Care of young persons up to age 21
‘After section 22G of the 1989 Act (which is inserted by section 10) insert—
“22H General duty of local authority in respect of former relevant children
(1) It is the duty of a local authority to provide accommodation for persons who are—
(a) “former relevant children” within the meaning of section 23C(1) and who have not attained the aged of 22, and
(b) “relevant children” within the meaning of section 23A(2).
(2) Section 22G shall apply in relation to the persons mentioned in subsection (1) as it applies in relation to the children mentioned in subsection (3) of that section.”’.—[Helen Southworth.]
I beg to move, That the clause be read a Second time.
I am conscious that I bring with me the admirable support of not only my hon. Friends the Members for Stafford and for Stourbridge, but the 198 Members who signed early-day motion 1413, “Support for young people in care in transition to adult life”, which I tabled. It notes that many young people in care are moved into independent living at 16 or 17, when the average age at which young people in the United Kingdom leave home is 24. In practice that means that many vulnerable young people do not receive sufficient support to enable them to make the transition into adult life successfully. It calls on the Government to take steps to ensure that all these vulnerable young people have access to effective support including, where appropriate, the opportunity to remain with their foster carers until they are 21.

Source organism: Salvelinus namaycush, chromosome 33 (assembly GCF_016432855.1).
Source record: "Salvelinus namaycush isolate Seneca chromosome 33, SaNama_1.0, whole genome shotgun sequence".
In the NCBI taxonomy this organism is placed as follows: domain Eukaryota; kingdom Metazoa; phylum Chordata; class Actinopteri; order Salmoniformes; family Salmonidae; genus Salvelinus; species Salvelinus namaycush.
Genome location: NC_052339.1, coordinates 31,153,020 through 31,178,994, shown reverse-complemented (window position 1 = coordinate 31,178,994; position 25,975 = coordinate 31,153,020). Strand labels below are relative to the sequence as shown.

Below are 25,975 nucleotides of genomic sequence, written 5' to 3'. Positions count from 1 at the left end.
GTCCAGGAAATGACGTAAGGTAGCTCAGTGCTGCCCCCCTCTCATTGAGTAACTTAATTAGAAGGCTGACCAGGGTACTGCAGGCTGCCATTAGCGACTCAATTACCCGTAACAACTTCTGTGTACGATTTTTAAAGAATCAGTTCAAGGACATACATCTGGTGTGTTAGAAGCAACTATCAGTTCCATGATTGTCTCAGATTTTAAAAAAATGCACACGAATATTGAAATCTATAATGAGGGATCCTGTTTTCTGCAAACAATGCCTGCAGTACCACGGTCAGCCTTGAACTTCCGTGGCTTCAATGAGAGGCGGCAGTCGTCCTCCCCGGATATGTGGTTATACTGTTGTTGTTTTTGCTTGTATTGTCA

The reason why so many hon. Members believe it is essential that the opportunity of this Bill is seized to ensure that there is effective support for young people who are making steps into independent living from care is that the Bill is intended to enable those who enter the care system to achieve the aspirations parents have for their own children, and to reduce the gap in outcomes between children in care and their peers.
The Bill sets out many excellent measures to revolutionise care for children who are looked after by local authorities, but there remains a huge gap between the aspirations within the Bill and the practice for young people who, from the age of 16, are moving into independent living. There is a particular issue for young people who at the age of 16 or 17 move from foster care or from a local authority or private children’s home into other accommodation. The current practice in operation in many, if not most, parts of the country is that when young people leave the care of the local authority and leave the protection of the “parent”, they are left alone to resolve their problems themselves because they have moved accommodation.
Although the Ministers have made it clear in the Bill that they have admirable aspirations to ensure that local authorities provide accommodation for young people in their care, the practical fact remains that many young people of 16 or 17 are at best encouraged, and in some cases left with no alternative other than, to leave care and move into the supported services available through local authority housing services, rather than through children’s services.